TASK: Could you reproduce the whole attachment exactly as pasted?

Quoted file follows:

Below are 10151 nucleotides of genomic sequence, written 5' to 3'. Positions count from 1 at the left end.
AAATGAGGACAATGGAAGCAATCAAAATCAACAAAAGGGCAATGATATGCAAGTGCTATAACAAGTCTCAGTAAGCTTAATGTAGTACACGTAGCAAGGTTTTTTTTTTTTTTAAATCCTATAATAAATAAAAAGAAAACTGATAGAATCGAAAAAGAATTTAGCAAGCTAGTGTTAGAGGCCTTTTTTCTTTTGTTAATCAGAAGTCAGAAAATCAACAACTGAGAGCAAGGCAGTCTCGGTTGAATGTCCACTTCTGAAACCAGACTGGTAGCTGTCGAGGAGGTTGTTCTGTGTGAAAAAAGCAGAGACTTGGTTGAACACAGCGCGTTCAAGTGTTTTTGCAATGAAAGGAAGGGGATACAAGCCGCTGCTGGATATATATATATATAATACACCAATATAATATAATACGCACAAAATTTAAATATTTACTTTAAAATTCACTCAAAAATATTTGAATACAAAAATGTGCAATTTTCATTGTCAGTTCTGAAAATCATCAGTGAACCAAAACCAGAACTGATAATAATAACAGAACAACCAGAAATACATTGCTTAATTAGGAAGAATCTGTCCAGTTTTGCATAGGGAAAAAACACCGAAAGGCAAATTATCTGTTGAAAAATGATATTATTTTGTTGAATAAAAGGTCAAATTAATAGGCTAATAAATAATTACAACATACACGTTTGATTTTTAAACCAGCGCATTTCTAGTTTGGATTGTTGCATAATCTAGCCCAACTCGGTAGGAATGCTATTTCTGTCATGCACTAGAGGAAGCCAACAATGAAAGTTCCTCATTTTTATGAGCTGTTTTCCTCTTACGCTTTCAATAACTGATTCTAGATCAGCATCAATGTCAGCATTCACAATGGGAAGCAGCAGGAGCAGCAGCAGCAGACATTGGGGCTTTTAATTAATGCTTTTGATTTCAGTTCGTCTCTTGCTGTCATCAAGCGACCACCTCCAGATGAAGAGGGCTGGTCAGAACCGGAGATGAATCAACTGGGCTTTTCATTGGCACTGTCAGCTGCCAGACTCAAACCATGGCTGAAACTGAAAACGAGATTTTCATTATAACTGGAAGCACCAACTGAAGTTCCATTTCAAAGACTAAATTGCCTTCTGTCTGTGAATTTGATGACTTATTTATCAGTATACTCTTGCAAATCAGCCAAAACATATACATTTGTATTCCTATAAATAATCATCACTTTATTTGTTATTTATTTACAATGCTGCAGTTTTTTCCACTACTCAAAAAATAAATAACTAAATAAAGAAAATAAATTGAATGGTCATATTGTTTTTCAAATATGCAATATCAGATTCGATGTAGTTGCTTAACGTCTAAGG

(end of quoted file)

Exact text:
Below are 10151 nucleotides of genomic sequence, written 5' to 3'. Positions count from 1 at the left end.
AAATGAGGACAATGGAAGCAATCAAAATCAACAAAAGGGCAATGATATGCAAGTGCTATAACAAGTCTCAGTAAGCTTAATGTAGTACACGTAGCAAGGTTTTTTTTTTTTTTAAATCCTATAATAAATAAAAAGAAAACTGATAGAATCGAAAAAGAATTTAGCAAGCTAGTGTTAGAGGCCTTTTTTCTTTTGTTAATCAGAAGTCAGAAAATCAACAACTGAGAGCAAGGCAGTCTCGGTTGAATGTCCACTTCTGAAACCAGACTGGTAGCTGTCGAGGAGGTTGTTCTGTGTGAAAAAAGCAGAGACTTGGTTGAACACAGCGCGTTCAAGTGTTTTTGCAATGAAAGGAAGGGGATACAAGCCGCTGCTGGATATATATATATATAATACACCAATATAATATAATACGCACAAAATTTAAATATTTACTTTAAAATTCACTCAAAAATATTTGAATACAAAAATGTGCAATTTTCATTGTCAGTTCTGAAAATCATCAGTGAACCAAAACCAGAACTGATAATAATAACAGAACAACCAGAAATACATTGCTTAATTAGGAAGAATCTGTCCAGTTTTGCATAGGGAAAAAACACCGAAAGGCAAATTATCTGTTGAAAAATGATATTATTTTGTTGAATAAAAGGTCAAATTAATAGGCTAATAAATAATTACAACATACACGTTTGATTTTTAAACCAGCGCATTTCTAGTTTGGATTGTTGCATAATCTAGCCCAACTCGGTAGGAATGCTATTTCTGTCATGCACTAGAGGAAGCCAACAATGAAAGTTCCTCATTTTTATGAGCTGTTTTCCTCTTACGCTTTCAATAACTGATTCTAGATCAGCATCAATGTCAGCATTCACAATGGGAAGCAGCAGGAGCAGCAGCAGCAGACATTGGGGCTTTTAATTAATGCTTTTGATTTCAGTTCGTCTCTTGCTGTCATCAAGCGACCACCTCCAGATGAAGAGGGCTGGTCAGAACCGGAGATGAATCAACTGGGCTTTTCATTGGCACTGTCAGCTGCCAGACTCAAACCATGGCTGAAACTGAAAACGAGATTTTCATTATAACTGGAAGCACCAACTGAAGTTCCATTTCAAAGACTAAATTGCCTTCTGTCTGTGAATTTGATGACTTATTTATCAGTATACTCTTGCAAATCAGCCAAAACATATACATTTGTATTCCTATAAATAATCATCACTTTATTTGTTATTTATTTACAATGCTGCAGTTTTTTCCACTACTCAAAAAATAAATAACTAAATAAAGAAAATAAATTGAATGGTCATATTGTTTTTCAAATATGCAATATCAGATTCGATGTAGTTGCTTAACGTCTAAGG